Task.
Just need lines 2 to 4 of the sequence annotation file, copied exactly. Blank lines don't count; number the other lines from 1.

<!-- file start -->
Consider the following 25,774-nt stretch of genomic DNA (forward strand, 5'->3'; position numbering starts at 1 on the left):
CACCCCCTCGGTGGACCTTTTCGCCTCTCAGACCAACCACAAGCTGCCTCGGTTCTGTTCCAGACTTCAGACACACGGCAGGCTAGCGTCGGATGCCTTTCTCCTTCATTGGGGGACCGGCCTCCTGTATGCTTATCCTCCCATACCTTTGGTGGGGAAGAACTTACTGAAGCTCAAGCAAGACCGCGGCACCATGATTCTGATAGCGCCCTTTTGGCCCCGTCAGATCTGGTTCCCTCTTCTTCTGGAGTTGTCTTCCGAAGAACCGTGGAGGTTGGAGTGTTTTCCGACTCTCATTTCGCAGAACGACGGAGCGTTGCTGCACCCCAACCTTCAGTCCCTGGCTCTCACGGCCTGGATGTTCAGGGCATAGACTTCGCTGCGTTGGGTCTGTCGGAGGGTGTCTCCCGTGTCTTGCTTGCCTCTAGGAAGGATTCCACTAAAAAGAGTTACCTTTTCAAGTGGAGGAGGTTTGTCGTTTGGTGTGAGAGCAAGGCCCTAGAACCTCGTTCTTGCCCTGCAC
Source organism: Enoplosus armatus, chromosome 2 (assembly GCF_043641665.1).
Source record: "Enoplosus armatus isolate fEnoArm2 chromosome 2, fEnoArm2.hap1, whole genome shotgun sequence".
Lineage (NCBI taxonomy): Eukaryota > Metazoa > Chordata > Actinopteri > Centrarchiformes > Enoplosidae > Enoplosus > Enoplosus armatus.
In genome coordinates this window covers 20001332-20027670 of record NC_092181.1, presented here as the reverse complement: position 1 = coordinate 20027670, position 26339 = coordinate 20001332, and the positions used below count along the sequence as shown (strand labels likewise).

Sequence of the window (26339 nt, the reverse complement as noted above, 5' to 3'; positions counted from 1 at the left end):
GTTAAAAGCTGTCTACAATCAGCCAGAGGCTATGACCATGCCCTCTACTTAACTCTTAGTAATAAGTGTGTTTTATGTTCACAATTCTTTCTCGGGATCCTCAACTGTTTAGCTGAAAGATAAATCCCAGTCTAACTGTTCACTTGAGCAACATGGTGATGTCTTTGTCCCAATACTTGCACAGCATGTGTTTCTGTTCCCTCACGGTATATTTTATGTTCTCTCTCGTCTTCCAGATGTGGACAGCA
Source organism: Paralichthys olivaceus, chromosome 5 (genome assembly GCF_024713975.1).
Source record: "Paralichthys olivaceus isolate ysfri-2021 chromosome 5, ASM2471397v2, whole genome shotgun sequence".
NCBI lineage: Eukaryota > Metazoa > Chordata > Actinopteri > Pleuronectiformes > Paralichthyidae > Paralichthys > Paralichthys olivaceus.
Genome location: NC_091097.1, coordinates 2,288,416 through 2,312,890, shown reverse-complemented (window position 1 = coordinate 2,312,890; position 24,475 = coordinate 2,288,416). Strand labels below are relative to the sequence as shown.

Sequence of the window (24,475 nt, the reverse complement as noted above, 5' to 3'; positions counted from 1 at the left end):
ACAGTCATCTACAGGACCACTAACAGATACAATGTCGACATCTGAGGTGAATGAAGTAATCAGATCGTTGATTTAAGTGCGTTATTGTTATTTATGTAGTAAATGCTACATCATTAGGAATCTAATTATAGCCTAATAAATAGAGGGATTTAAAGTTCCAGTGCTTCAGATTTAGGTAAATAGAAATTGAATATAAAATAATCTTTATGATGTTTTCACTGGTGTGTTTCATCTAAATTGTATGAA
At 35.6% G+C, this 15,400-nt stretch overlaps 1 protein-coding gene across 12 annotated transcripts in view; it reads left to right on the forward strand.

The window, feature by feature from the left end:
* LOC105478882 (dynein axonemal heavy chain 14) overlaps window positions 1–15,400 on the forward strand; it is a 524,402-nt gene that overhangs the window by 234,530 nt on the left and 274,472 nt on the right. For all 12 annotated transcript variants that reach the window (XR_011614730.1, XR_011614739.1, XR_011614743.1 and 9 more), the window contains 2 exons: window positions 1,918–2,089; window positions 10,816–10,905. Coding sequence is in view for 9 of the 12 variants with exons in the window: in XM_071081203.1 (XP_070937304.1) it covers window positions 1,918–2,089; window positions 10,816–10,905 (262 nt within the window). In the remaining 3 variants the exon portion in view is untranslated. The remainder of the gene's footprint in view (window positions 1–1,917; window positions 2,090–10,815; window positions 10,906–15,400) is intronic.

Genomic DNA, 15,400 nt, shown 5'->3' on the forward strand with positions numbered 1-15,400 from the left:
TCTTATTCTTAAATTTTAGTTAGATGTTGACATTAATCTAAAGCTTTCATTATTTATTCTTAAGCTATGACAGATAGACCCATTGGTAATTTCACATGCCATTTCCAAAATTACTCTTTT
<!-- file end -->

CACCCCCTCGGTGGACCTTTTCGCCTCTCAGACCAACCACAAGCTGCCTCGGTTCTGTTCCAGACTTCAGACACACGGCAGGCTAGCGTCGGATGCCTTTCTCCTTCATTGGGGGACCGGCCTCCTGTATGCTTATCCTCCCATACCTTTGGTGGGGAAGAACTTACTGAAGCTCAAGCAAGACCGCGGCACCATGATTCTGATAGCGCCCTTTTGGCCCCGTCAGATCTGGTTCCCTCTTCTTCTGGAGTTGTCTTCCGAAGAACCGTGGAGGTTGGAGTGTTTTCCGACTCTCATTTCGCAGAACGACGGAGCGTTGCTGCACCCCAACCTTCAGTCCCTGGCTCTCACGGCCTGGATGTTCAGGGCATAGACTTCGCTGCGTTGGGTCTGTCGGAGGGTGTCTCCCGTGTCTTGCTTGCCTCTAGGAAGGATTCCACTAAAAAGAGTTACCTTTTCAAGTGGAGGAGGTTTGTCGTTTGGTGTGAGAGCAAGGCCCTAGAACCTCGTTCTTGCCCTGCAC
Source organism: Enoplosus armatus, chromosome 2 (assembly GCF_043641665.1).
Source record: "Enoplosus armatus isolate fEnoArm2 chromosome 2, fEnoArm2.hap1, whole genome shotgun sequence".